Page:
The Canadian Institute of Steel Construction (CISC) is optimistic about the industry’s prospects for the next year or two.
“Overall, I’d say the outlook is very positive,” says president Ed Whalen.
The institute, which represents fabricators, detailers, steel mills and steel service centers as well as erectors and suppliers, expects natural resources development will drive construction “for a few years to come.
“We believe the steel industry will be following right along,” Whalen said in an interview.
In its annual report, the institute said most regions of the country have seen substantial growth in the past year.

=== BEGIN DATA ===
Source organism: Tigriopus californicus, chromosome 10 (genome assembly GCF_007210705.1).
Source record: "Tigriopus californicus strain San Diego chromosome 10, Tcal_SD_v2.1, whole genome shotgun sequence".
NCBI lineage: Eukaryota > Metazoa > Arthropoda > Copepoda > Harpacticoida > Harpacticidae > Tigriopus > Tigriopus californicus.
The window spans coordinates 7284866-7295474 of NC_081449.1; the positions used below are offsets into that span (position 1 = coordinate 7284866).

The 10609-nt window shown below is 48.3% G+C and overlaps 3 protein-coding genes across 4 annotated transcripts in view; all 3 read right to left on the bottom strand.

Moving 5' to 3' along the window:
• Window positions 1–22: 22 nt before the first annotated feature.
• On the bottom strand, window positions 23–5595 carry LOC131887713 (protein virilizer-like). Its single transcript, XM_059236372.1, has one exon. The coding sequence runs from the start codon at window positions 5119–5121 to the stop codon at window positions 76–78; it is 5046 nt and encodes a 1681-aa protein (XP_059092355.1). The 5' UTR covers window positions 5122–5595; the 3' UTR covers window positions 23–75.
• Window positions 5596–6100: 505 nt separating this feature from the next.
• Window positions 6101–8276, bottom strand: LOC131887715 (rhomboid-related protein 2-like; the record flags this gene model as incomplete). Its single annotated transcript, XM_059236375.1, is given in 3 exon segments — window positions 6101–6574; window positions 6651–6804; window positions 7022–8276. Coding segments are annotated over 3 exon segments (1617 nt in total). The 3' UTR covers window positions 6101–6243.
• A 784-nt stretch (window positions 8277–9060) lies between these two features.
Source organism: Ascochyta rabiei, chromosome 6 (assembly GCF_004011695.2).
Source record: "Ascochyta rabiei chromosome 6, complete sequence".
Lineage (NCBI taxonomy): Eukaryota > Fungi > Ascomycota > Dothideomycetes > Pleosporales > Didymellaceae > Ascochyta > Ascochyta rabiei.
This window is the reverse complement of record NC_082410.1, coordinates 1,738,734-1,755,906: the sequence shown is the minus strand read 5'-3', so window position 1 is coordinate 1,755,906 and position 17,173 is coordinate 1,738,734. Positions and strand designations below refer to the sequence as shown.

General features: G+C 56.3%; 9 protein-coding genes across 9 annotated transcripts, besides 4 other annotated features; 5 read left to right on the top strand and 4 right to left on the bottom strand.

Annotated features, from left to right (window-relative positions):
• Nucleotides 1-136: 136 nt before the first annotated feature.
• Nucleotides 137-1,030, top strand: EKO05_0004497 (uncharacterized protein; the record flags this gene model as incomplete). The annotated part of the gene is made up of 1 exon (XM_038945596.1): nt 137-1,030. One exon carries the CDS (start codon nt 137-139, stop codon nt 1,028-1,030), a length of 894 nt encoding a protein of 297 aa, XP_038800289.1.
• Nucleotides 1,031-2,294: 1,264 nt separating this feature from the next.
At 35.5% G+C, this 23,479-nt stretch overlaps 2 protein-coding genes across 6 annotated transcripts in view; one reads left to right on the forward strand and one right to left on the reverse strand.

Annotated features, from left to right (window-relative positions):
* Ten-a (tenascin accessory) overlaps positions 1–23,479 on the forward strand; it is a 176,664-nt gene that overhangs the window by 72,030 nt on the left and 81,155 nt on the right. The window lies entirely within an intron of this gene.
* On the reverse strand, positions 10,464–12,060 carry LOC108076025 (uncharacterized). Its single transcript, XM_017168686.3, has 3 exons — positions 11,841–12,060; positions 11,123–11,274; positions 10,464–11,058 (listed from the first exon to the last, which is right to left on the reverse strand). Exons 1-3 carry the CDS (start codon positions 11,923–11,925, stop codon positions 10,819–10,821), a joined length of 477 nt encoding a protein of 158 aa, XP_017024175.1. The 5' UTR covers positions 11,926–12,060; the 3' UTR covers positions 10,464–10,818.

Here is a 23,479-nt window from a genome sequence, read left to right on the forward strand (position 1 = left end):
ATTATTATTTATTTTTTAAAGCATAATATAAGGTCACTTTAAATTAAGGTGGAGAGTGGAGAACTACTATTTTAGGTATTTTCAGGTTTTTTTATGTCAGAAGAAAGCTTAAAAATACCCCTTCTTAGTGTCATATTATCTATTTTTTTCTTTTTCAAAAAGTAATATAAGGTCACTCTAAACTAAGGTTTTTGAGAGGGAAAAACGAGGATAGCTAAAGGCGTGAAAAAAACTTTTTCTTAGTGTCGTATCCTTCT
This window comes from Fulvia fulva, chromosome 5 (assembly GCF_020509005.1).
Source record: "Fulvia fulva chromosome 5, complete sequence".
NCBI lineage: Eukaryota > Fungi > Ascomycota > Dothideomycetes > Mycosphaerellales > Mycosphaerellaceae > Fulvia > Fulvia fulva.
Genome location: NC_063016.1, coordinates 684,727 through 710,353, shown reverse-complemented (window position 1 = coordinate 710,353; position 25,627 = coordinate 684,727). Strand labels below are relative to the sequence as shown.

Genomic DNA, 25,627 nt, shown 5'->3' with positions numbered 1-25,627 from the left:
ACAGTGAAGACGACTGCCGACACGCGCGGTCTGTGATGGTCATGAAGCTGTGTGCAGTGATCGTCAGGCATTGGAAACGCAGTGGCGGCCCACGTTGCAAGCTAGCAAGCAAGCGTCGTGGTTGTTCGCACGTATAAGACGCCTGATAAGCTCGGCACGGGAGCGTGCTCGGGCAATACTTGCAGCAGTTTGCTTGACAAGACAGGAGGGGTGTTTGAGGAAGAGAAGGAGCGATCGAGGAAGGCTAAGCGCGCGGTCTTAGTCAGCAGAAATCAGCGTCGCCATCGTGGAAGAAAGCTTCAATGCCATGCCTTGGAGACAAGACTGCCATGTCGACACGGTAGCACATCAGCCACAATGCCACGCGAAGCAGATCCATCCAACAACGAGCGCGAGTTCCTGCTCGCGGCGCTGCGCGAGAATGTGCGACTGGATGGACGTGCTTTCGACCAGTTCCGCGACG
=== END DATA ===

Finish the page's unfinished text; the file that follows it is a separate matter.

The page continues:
Alberta and Saskatchewan have led the way, with Newfoundland and the Maritimes close behind due to natural resources and shipping contracts.
Looking ahead, Whalen said proposed development in northern Quebec could translate into opportunities for CISC members “in probably two years’ time.”
In Ontario, the Pan Am Games and transit expansions in the Toronto area will mean work down the road. As will industrial development in the north, according to the CISC.
Whalen said most fabricators are “pretty comfortable” with current capacities and staffing levels. Institute members include fabricators of structural steel, open-web steel joists and steel platework.
The Markham-headquartered institute has 665 members.